Paul David Wellstone (July 21, 1944 - October 25, 2002) was an American academic and politician who represented Minnesota in the United States Senate from 1991 until he was killed in a plane crash in Eveleth, Minnesota in 2002. A member of the Democratic Farmer-Labor Party, Wellstone was a leading spokesman for the progressive wing of the national Democratic Party. (Click here for full Wikipedia article)
A politics that is not sensitive to the concerns and circumstances of people's lives, a politics that does not speak to and include people, is an intellectually arrogant politics that deserves to fail.
Above and beyond the question of how to grow the economy there is a legitimate concern about how to grow the quality of our lives.
As free citizens in a political democracy, we have a responsibility to be interested and involved in the affairs of the human community, be it at the local or the global level.
Education and democracy have the same goal: the fullest possible development of human capabilities.
I dare to imagine a country where every child I hold in my hands, are all God's children, regardless of the color of their skin, regardless of whether they're boy or girl, regardless of religion, regardless of rich or poor, that every child I hold in my hands, will have the same chance to reach her full potential or his full potential. That is the goodness of our country. That is the essence of the American dream.
I don't think politics has anything to do with left, right, or center. It has to do with trying to do right by people.
If we don't fight hard enough for the things we stand for, at some point we have to recognize that we don't really stand for them.
In the last analysis, politics is not predictions and politics is not observations. Politics is what we do. Politics is what we do, politics is what we create, by what we work for, by what we hope for and what we dare to imagine.
It is the belief that extremes and excesses of inequality must be reduced so that each person is free to fully develop his or her full potential. This is why we take precious time out of our lives and give it to politics.
Never separate the life you live from the words you speak.
Our aims in political activism are not, and should not be, to create a perfect utopia. What we seek is more simply to improve the quality of human life while at the same time respecting the natural environment which sustains it: 'Not a heaven on earth but a better earth on earth.'
Our politics are our deepest form of expression: they mirror our past experiences and reflect our dreams and aspirations for the future. (Untitled and undated essay)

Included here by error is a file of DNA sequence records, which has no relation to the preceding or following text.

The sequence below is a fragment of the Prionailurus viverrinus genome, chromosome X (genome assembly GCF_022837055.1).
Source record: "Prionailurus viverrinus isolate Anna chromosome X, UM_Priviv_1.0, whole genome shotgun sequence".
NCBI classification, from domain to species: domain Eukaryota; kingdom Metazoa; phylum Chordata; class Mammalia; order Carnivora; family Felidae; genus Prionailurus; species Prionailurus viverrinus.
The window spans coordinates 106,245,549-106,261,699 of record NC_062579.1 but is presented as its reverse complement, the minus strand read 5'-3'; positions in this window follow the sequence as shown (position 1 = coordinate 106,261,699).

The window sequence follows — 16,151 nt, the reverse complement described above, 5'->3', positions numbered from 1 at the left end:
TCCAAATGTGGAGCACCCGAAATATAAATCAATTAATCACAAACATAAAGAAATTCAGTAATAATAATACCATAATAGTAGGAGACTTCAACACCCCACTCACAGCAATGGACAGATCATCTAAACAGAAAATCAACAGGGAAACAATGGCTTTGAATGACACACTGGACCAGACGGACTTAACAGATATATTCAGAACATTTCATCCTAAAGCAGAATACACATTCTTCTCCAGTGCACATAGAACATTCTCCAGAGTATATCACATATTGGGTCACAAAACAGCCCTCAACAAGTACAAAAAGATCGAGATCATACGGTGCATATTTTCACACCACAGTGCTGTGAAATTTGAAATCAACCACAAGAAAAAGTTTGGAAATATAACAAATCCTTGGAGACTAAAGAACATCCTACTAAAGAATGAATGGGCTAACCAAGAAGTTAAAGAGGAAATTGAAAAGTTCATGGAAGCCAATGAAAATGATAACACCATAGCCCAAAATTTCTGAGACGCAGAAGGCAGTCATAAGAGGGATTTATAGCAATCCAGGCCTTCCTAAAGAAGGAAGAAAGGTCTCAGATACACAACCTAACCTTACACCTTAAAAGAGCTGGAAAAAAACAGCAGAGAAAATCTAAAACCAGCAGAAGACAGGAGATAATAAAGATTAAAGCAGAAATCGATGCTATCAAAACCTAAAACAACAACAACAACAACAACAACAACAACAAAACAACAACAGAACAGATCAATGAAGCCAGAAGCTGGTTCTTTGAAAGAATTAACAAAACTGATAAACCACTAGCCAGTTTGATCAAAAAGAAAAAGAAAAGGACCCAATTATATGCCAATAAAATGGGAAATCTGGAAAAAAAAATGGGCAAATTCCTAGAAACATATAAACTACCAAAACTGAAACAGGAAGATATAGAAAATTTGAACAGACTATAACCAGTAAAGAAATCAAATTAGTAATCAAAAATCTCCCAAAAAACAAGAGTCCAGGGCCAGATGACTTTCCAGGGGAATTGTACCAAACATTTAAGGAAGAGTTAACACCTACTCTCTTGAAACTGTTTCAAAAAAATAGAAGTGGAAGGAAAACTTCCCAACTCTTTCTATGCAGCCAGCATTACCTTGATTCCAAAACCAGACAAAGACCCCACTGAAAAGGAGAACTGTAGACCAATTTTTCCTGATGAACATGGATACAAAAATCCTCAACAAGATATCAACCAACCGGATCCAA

Politics is not about winning for the sake of winning.
Politics is not just about power and money games, politics can be about the improvement of people's lives, about lessening human suffering in our world and bringing about more peace and more justice.
Politics is not predictions and politics is not observations. Politics is what we do. Politics is what we do, politics is what we create, by what we work for, by what we hope for and what we dare to imagine.
Sometimes, the only realists are the dreamers.
Successful organizing is based on the recognition that people get organized because they, too, have a vision.
Successful organizing is not built on self-interest but rather on dignity and a sense of purpose.
The American polity is infected with a serious imbalance of power between elites and masses, a power which is the principal threat to our democracy.
The future will belong to those who have passion and are willing to work hard to make our country better.
The future will not belong to those who sit on the sidelines. The future will not belong to the cynics. The future belongs to those who believe in the beauty of their dreams.
The idea of democracy has been stripped of it moral imperatives and come to denote hollowness and hypocrisy.
The only way to change is to vote. People are responsible.
The people of this country, not special interest big money, should be the source of all political power.
There is a major ingredient missing from our perception of how changes are brought about; that ingredient is power.
This is no time for timidity.
We all do better when we all do better.
We can and must move U.S. politics forward by means of committed participation.
We can remake the world daily.
We must remember that for many, many women, work does not represent liberation, modernization, or market success. Most women are not upper income professionals and certainly not executives of large corporations and banks; most women work in the expanding low-wage service sector of our economy.
What the poor, the weak, and the inarticulate desperately require is power, organization, and a sense of identity and purpose, not rarefied advice of political scientists.
When too many Americans don't vote or participate, some see apathy and despair. I see disappointment and even outrage. And I believe that out of this frustration can come hope and action.